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Occupation magazine - Life under occupation

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Palestinian Jordan Valley February 7, 2017 AM and PM
Nurit Popper, Daphne Banai, translated by Tal Haran - Machsomwatch report - Please help us get back our tractors, we have no water! said Ali Bani Odehs 5-year old son who approached me and handed me a balloon. His home had been demolished just one hour earlier.

Three months ago I wrote Alis Rage after his home was demolished, his tractor his source of livelihood confiscated, and to top it all off, the army, under the pretext of military maneuvers, chased him out of the temporary dwelling tent organized for him by emergency organization.

Today at 10 a.m. once more the yellow destruction machines arrived, escorted by army jeeps and the Civil Administrations white pickup trucks (the administration that was founded after the 1967 war to cater to the needs of the civilian Palestinian population, but in fact serves mainly to damage that population in the most effective, cruelest manner).

Ali lives in Ras Al Ahmar with his wife Dalal and their five children. The place is highly fertile, its ground containing plenty of water. Ali, however, may not pump a single drop. Since the region has been declared a firing zone, many generations after Alis family began living there, he may not even introduce a tractor to carry water and feed for his flock. For three months Alis tractor as well as the tractors of 6 other residents have been held by the Civil Administration. These people call me on a daily basis, desperate these tractors are as vital to them as hands and feet.

Two weeks ago they were notified of the fine they must pay. They ran to the postal bank and paid. All of them. But then the Civil Administration got clever now they must also sign a commitment not to re-introduce tractors into the area. What can they do with the tractor if it cannot bring them water? Without water, this is no less than expulsion. It has no other name!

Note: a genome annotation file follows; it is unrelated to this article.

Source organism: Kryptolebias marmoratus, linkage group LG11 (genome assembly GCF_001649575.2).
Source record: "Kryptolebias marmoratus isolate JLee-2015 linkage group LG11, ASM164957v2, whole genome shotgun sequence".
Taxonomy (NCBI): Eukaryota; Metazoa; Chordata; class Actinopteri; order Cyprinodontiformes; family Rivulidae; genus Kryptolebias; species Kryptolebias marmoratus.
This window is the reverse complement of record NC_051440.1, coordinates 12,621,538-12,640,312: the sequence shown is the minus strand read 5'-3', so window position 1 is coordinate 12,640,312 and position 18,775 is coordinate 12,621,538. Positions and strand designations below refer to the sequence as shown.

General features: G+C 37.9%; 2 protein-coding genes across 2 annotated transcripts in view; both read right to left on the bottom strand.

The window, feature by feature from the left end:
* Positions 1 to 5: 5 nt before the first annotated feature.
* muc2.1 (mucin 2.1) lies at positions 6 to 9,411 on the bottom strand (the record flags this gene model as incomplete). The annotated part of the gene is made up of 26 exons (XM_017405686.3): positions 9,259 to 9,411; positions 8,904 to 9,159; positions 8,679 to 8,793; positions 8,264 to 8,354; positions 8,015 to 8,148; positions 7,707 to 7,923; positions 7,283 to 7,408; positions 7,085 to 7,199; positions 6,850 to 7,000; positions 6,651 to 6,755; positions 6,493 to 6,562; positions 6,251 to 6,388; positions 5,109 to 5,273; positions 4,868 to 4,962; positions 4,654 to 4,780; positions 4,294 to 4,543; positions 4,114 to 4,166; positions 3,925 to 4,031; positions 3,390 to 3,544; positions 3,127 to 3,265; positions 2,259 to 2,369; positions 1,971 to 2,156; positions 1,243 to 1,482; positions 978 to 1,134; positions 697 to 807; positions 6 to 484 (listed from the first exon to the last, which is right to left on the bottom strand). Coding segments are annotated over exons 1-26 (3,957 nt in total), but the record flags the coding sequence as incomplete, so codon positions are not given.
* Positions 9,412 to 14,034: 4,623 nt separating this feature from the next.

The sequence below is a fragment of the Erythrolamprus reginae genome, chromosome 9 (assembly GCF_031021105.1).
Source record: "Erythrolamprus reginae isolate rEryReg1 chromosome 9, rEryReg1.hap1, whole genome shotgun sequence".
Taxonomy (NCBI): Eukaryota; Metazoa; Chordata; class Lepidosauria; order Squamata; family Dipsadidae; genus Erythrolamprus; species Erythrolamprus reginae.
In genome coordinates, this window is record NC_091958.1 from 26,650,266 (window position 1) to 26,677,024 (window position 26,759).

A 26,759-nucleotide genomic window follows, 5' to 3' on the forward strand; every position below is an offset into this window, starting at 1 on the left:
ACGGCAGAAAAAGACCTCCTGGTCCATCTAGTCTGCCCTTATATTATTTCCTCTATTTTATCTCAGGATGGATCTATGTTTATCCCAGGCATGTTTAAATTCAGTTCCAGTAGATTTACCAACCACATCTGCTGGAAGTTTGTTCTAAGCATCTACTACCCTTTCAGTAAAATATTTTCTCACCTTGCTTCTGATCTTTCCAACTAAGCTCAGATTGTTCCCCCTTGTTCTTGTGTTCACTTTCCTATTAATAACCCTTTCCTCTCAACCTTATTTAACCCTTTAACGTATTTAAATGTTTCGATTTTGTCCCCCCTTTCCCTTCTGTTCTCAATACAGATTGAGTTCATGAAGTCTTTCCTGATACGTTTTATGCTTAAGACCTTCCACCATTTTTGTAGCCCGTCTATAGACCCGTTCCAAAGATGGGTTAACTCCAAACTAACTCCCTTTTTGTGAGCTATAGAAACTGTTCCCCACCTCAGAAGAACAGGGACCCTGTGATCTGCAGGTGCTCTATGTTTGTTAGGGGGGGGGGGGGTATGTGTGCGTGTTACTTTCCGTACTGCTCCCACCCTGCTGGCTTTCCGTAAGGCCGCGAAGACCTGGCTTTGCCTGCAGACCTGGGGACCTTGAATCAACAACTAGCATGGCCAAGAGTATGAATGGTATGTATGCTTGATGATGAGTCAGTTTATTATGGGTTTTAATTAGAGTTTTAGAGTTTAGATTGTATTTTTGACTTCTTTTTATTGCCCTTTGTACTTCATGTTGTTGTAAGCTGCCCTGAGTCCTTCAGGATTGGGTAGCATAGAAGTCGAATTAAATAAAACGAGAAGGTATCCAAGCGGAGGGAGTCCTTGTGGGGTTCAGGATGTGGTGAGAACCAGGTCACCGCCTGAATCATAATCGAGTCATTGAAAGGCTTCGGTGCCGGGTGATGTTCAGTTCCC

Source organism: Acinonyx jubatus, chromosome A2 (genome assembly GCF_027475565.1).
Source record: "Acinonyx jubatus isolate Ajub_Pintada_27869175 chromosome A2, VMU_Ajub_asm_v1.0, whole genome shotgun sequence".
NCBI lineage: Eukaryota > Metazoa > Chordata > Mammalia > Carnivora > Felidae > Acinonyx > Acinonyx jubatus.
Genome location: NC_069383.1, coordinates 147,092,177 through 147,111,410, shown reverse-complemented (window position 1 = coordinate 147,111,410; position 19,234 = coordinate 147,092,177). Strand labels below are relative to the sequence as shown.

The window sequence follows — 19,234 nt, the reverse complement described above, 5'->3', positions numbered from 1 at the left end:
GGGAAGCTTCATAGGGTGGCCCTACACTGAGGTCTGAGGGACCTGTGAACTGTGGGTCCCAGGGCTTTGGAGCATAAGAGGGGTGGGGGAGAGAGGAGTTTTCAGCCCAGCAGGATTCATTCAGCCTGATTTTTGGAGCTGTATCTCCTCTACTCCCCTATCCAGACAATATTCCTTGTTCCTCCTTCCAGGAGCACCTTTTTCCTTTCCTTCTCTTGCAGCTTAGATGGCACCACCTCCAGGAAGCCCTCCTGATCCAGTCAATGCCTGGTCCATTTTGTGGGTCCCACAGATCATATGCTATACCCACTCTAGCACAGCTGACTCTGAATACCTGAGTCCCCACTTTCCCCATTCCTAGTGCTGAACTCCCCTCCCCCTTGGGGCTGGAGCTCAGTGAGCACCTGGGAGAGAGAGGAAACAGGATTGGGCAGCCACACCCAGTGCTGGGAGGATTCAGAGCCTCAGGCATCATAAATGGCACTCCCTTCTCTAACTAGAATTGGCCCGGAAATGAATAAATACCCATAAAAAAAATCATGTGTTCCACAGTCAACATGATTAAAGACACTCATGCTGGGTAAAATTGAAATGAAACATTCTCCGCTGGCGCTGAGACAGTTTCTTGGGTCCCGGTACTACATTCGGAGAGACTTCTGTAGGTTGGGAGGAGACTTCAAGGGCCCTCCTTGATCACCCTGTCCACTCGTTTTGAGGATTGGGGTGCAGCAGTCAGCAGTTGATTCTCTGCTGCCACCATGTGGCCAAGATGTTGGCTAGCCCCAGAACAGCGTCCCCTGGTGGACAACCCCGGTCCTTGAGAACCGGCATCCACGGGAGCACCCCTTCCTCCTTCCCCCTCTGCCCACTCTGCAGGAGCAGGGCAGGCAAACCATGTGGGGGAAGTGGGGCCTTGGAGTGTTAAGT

The army demolished 4 dwelling tents this time, as well as a kitchen, an outdoor oven and two sheep pens. A neighbor donated a small tent for the first hours after the destruction. All we can say is that we have no words. How horrendous is the sight of a family next to its belongings all strewn around, their home piles of warped metal and shredded cloth.

Umm Zuka the settlers outpost at the edge of the nature reserve and inside the firing zone is blooming. We found two adults with two small children there, and a girl toiling at the kitchen (where else?) who said the place has no name yet. Another 6 settler youths were busy with various tasks. The cattle flock was not present when we visited. The Palestinian shepherds tell us of numerous harassments by the settlers. They graze their cattle across the nature reserve area and walk it from one end of the reserve to the other - from the Umm Zuka outpost (not far from Allon Road) to Brosh Ha-Biqa settlement on road 90, and from there to Maskiyot settlement (to Allon Road) and from there southbound back to the outpost. On their way they threaten and attack any Palestinian shepherd they run across.

En Al Hilwa we have a talk with M., who tells us that ever since the extensive military maneuver last November, thousands of unexploded shells lie around on the ground, just waiting for that shepherd boy who will spot a strange object and handle it, or step on it, and lose his life. All the warnings and requests that the army clean up after itself remain unheard. After all, what is the life of a Palestinian shepherd boy? Who cares?
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